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July 24, 2017

This 8-year-old received the first pediatric double hand transplant. Now he can swing a baseball bat.

Daily Briefing

    In July 2015, surgeons at the Children's Hospital of Philadelphia successfully performed the world's first pediatric double hand transplant on an 8-year-old boy , according to an article published Tuesday in the Lancet Child & Adolescent Health, Troy Brown reports for MedScape.

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    The boy, Zion Harvey, was a good fit for the procedure because, in addition to having faced amputation due to an illness contracted at 2 years old, he also had received a transplanted kidney from his mother—meaning that he was already receiving immunosuppressive therapy to prevent the rejection of the kidney.

    "A child psychologist, (pediatric) transplantation pharmacist, and social worker assessed psychosocial readiness to undertake surgery and a prolonged rehabilitation period, history of medical adherence, and the family's ability to provide social and logistical support," said Sandra Amaral, a doctor from the division of nephrology at the Children's Hospital of Philadelphia.

    His mother's goals for the surgery were for Harvey to be able to dress himself, brush his teeth, and cut his own food after surgery—all activities that Harvey struggled with as a result of his amputations. Harvey had loftier goals: He wanted to be able to climb monkey bars and swing a baseball bat.

    The long road to recovery

    Within a year of his surgery, Harvey achieved his goal of swinging a bat. Here's how it happened. 

    The 10.5 hour surgery included four teams who conducted two years of "extensive preparation," the researchers wrote. During the procedure, the medical and surgical teams worked simultaneously on the donor and on Harvey's hands and forearms.

    Harvey was able to move his fingers within days of the transplant. Six days after the transplant, he started daily occupational therapy that included video games, exercises using finger lights and puppets, writing, and other activities. By six months, he could move his hands and feel touch, allowing him to feed himself and grip a pen; by eight months he could use scissors and crayons; and within a year, he was able to swing a baseball bat with both hands.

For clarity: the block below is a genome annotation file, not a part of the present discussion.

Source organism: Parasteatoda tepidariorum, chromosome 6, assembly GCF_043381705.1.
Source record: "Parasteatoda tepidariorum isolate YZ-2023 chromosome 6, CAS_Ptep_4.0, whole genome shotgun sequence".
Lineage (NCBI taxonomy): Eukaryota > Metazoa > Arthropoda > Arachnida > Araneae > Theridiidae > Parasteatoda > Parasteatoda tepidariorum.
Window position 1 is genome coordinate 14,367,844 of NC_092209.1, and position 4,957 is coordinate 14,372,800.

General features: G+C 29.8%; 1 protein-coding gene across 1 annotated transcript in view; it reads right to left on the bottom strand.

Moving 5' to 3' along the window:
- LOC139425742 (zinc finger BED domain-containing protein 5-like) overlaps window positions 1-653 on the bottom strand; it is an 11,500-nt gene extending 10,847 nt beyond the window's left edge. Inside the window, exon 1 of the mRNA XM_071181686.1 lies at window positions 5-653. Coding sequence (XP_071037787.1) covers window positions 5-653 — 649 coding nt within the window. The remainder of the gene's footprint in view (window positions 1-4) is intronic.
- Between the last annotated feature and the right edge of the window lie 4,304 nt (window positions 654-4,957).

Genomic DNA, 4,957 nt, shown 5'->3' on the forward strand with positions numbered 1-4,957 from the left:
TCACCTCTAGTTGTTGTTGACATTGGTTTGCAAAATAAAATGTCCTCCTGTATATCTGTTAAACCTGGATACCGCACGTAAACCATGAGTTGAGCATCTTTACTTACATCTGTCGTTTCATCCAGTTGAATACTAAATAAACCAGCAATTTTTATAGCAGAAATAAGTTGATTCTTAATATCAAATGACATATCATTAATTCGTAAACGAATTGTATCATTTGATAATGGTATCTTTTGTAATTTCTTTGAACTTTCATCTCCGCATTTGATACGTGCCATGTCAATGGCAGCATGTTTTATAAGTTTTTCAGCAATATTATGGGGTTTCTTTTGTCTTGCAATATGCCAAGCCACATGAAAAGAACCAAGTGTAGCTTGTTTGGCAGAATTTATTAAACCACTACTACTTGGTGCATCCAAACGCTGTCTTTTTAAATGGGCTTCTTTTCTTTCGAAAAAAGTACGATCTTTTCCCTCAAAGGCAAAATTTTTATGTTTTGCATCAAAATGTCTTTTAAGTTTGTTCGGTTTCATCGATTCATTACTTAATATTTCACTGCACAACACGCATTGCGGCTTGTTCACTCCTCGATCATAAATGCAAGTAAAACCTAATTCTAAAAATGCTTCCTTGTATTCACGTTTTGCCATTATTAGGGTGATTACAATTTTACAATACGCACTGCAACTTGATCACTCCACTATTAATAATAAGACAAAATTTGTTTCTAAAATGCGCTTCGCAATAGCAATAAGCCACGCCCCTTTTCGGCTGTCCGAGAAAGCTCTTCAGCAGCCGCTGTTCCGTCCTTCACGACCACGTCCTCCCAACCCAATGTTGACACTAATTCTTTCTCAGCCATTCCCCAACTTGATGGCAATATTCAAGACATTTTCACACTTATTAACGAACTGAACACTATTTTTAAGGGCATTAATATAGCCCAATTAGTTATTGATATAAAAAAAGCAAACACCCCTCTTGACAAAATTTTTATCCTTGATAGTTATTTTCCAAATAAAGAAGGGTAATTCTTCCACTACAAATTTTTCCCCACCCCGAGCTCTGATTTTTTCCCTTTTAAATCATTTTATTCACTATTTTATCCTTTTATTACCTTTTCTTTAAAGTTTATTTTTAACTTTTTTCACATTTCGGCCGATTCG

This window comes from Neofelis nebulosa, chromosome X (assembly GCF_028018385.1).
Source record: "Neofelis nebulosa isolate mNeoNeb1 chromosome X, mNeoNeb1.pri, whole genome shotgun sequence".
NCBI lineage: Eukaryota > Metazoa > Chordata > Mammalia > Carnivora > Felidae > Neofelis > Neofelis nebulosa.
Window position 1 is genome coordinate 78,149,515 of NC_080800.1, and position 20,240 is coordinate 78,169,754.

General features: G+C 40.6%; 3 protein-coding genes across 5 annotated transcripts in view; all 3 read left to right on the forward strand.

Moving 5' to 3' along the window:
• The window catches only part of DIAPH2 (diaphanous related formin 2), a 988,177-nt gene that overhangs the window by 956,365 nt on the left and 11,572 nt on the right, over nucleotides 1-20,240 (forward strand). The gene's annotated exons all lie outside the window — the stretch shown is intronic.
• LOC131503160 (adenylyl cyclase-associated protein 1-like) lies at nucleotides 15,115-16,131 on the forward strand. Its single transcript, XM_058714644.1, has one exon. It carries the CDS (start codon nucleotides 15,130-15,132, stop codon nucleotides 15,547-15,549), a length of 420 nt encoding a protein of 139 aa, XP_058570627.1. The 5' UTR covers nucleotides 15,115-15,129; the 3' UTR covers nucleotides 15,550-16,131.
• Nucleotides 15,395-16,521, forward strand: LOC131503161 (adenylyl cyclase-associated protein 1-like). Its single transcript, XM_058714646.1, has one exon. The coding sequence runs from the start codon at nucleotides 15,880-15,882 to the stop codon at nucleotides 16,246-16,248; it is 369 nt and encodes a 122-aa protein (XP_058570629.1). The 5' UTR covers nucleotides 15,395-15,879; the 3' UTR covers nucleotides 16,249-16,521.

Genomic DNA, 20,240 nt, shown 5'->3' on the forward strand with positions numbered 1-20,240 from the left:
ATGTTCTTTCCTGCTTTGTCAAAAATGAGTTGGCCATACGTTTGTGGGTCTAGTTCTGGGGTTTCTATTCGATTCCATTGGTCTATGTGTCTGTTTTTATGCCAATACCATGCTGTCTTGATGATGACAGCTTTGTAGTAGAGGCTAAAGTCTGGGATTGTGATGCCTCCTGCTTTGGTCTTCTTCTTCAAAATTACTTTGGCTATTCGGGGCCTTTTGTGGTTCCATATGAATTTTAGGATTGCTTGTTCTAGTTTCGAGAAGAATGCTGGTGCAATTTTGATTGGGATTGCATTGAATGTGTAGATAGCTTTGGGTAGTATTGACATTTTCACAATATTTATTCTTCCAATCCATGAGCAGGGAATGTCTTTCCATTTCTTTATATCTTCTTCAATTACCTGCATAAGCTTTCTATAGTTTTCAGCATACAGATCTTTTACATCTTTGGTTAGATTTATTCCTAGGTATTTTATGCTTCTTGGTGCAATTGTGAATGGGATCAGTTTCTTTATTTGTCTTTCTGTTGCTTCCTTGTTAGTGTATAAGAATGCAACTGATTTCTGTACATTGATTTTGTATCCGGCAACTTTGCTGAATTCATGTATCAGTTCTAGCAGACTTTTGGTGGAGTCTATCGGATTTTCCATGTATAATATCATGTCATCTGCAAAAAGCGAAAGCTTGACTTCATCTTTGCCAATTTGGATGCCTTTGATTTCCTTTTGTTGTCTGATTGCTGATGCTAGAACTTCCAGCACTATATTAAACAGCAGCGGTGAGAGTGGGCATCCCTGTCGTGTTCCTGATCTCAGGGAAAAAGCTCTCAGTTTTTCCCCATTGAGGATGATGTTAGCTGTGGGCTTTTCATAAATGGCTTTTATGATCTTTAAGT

But it was not all smooth sailing. Throughout Harvey's recovery he experienced "multiple episodes of graft rejection, minor systemic infections, moderate renal transplant functional impairment, (hyperlipidemia), the need for chronic anticoagulation with low-dose aspirin, the need for more immunosuppression than he required before hand transplantation, months of intensive rehabilitation, and a prolonged period of time until functional recovery to a pretransplantation level," the researchers wrote.

    Throughout the process both Harvey and his mother spoke with a psychologist and social worker for emotional support and planned his eventual return to school.


    Marco Lanzetta of the Italian Institute of Hand Surgery, the University of Canberra, and Ludes University in an accompanying article wrote that hand transplantation in a child should not performed without deep consideration because it is not a life-saving procedure and subjects the child to a lifetime of  antirejection medications.

    Further, Lanzetta also noted that advancements in the world of prosthetics complicate the debate on whether hand transplants should be performed. " In view of these developments, one might argue that it is too late to attempt (pediatric) heterologous hand transplantation, since prosthetics are now very sophisticated. Equally, it could be argued that it is too early for such procedures to go ahead without much needed new immunosuppression drugs," he wrote (Brown, Medscape, 7/18; Amaral et al., The Lancet, 7/18).

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